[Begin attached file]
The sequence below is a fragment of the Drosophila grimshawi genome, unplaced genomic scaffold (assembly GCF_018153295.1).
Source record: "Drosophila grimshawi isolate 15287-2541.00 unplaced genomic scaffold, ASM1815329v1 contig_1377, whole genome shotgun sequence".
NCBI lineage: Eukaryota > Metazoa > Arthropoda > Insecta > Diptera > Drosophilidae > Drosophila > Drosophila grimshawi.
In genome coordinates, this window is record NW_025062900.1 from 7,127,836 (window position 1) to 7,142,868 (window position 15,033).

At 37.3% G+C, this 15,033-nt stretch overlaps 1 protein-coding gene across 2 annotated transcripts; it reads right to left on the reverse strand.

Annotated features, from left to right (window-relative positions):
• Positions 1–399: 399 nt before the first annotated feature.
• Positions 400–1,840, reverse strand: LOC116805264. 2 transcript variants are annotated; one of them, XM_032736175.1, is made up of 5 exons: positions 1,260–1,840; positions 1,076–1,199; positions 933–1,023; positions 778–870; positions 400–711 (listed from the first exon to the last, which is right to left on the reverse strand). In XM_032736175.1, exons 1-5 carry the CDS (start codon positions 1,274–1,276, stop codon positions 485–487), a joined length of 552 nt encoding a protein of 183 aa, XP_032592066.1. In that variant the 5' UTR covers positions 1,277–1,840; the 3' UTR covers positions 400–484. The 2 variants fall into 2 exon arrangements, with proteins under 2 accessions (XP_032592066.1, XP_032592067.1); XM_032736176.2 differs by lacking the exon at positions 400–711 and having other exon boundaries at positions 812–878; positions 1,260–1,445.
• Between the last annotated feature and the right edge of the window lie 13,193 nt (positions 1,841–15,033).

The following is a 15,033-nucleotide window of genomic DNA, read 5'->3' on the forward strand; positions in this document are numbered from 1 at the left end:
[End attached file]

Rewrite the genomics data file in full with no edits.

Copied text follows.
The sequence below is a fragment of the Drosophila grimshawi genome, unplaced genomic scaffold (assembly GCF_018153295.1).
Source record: "Drosophila grimshawi isolate 15287-2541.00 unplaced genomic scaffold, ASM1815329v1 contig_1377, whole genome shotgun sequence".
NCBI lineage: Eukaryota > Metazoa > Arthropoda > Insecta > Diptera > Drosophilidae > Drosophila > Drosophila grimshawi.
In genome coordinates, this window is record NW_025062900.1 from 7,127,836 (window position 1) to 7,142,868 (window position 15,033).

At 37.3% G+C, this 15,033-nt stretch overlaps 1 protein-coding gene across 2 annotated transcripts; it reads right to left on the reverse strand.

Annotated features, from left to right (window-relative positions):
• Positions 1–399: 399 nt before the first annotated feature.
• Positions 400–1,840, reverse strand: LOC116805264. 2 transcript variants are annotated; one of them, XM_032736175.1, is made up of 5 exons: positions 1,260–1,840; positions 1,076–1,199; positions 933–1,023; positions 778–870; positions 400–711 (listed from the first exon to the last, which is right to left on the reverse strand). In XM_032736175.1, exons 1-5 carry the CDS (start codon positions 1,274–1,276, stop codon positions 485–487), a joined length of 552 nt encoding a protein of 183 aa, XP_032592066.1. In that variant the 5' UTR covers positions 1,277–1,840; the 3' UTR covers positions 400–484. The 2 variants fall into 2 exon arrangements, with proteins under 2 accessions (XP_032592066.1, XP_032592067.1); XM_032736176.2 differs by lacking the exon at positions 400–711 and having other exon boundaries at positions 812–878; positions 1,260–1,445.
• Between the last annotated feature and the right edge of the window lie 13,193 nt (positions 1,841–15,033).

The following is a 15,033-nucleotide window of genomic DNA, read 5'->3' on the forward strand; positions in this document are numbered from 1 at the left end: